Thursday, May 11, 2017

Berlioz's Mass for the Dead

An augmented San Francisco Symphony Orchestra and Chorus, including over 300 performers, performed Berlioz's gargantuan Requiem last weekend at Davies Hall led by guest conductor Charles Dutoit. I have long felt sincere admiration for the 80-year-old Dutoit during his previous appearances in San Francisco, and also unconditional love for the eccentric early 19th century music of Hector Berlioz, so I was hoping for an overwhelming experience with my first live attendance at the 90-minute, 10-movement behemoth, but it was oddly disappointing.

The SF Symphony Chorus, which sings throughout the entire work, was wonderful and so was the orchestra with its ten timpani and brass ensembles stationed all over the performance space. The problem was Dutoit's conducting. The trio of loud movements were toe-curlingly sensational, psychedelic waves of sound that were probably the 19th Century Parisian version of a Led Zeppelin concert. A few of the quieter movements also had a lovely grace, particularly the penultimate Sanctus where tenor soloist Paul Groves finally appeared and sang a haunting solo aria with ethereal support from the sopranos, which sounded like a convincing depiction of a greeting from angels in heaven. But the piece turned out to be trickier to conduct than I imagined, requiring a leader who could maintain a propulsive musical line between wildly diverse movements rather than simply relying on LOUD, soft, LOUD, soft, LOUD, soft dynamics to provide the drama. For instance, there is a semi-sour, downward brass refrain in the first movement which reappears at the end, a sound that should be strange and disquieting but it was simply four more notes in this performance, coming and going without any emotional effect.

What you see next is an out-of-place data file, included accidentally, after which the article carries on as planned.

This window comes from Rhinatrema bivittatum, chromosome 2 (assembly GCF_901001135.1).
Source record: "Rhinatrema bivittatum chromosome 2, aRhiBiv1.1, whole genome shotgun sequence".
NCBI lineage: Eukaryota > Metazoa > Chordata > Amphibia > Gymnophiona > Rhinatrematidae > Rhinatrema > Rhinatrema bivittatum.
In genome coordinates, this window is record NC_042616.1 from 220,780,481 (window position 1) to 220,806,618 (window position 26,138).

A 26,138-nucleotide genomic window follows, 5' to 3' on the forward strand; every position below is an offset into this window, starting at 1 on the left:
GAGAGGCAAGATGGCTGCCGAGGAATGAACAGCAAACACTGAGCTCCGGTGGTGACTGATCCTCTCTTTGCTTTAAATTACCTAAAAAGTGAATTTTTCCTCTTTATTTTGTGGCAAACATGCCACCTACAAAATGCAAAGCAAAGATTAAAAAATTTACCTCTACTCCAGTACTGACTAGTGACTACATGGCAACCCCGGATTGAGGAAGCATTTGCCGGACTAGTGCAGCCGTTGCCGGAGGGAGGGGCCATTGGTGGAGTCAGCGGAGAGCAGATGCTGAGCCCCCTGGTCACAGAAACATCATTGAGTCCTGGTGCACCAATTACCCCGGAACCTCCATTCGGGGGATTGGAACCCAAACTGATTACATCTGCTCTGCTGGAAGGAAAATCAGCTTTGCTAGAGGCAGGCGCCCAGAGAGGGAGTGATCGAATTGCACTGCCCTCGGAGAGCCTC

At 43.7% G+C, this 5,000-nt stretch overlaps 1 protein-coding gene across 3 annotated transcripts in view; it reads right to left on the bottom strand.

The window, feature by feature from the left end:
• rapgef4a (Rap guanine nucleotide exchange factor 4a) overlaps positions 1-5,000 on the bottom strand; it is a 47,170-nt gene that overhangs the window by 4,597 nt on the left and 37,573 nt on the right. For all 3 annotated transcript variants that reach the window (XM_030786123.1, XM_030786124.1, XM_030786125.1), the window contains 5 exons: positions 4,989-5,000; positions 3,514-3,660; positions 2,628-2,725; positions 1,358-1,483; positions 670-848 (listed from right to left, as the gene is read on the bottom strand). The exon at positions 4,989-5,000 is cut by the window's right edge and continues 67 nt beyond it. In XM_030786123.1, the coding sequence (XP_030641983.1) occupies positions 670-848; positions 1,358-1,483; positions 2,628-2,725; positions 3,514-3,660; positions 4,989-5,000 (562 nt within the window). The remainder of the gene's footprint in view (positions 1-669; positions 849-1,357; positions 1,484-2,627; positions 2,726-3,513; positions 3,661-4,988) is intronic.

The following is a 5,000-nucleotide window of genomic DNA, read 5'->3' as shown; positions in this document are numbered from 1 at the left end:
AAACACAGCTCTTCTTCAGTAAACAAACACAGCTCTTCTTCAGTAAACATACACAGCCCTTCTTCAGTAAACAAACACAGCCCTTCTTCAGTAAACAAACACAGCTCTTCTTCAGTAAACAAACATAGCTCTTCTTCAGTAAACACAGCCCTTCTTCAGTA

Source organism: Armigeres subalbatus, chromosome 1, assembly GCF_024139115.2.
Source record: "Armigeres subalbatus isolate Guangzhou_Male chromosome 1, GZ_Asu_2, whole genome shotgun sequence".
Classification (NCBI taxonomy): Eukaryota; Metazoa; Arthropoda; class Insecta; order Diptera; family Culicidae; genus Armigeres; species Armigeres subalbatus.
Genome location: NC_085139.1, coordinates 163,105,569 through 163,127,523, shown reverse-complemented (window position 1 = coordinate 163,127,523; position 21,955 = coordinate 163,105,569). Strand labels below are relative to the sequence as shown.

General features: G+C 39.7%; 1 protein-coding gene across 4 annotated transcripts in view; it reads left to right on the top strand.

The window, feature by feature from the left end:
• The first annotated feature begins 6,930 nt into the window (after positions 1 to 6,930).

Still, it was great to finally experience the Berlioz Requiem live, and I would love to hear it again, preferably in a big-ass French cathedral with 400 choristers and brass ensembles providing a Sensurround experience from all four, reverbating directions in the church. In fact, this has become a new bucket list item.

1 comment:

Hattie said...

Yes. A wonderful old cathedral full of heavenly music. Wouldn't that be a treat!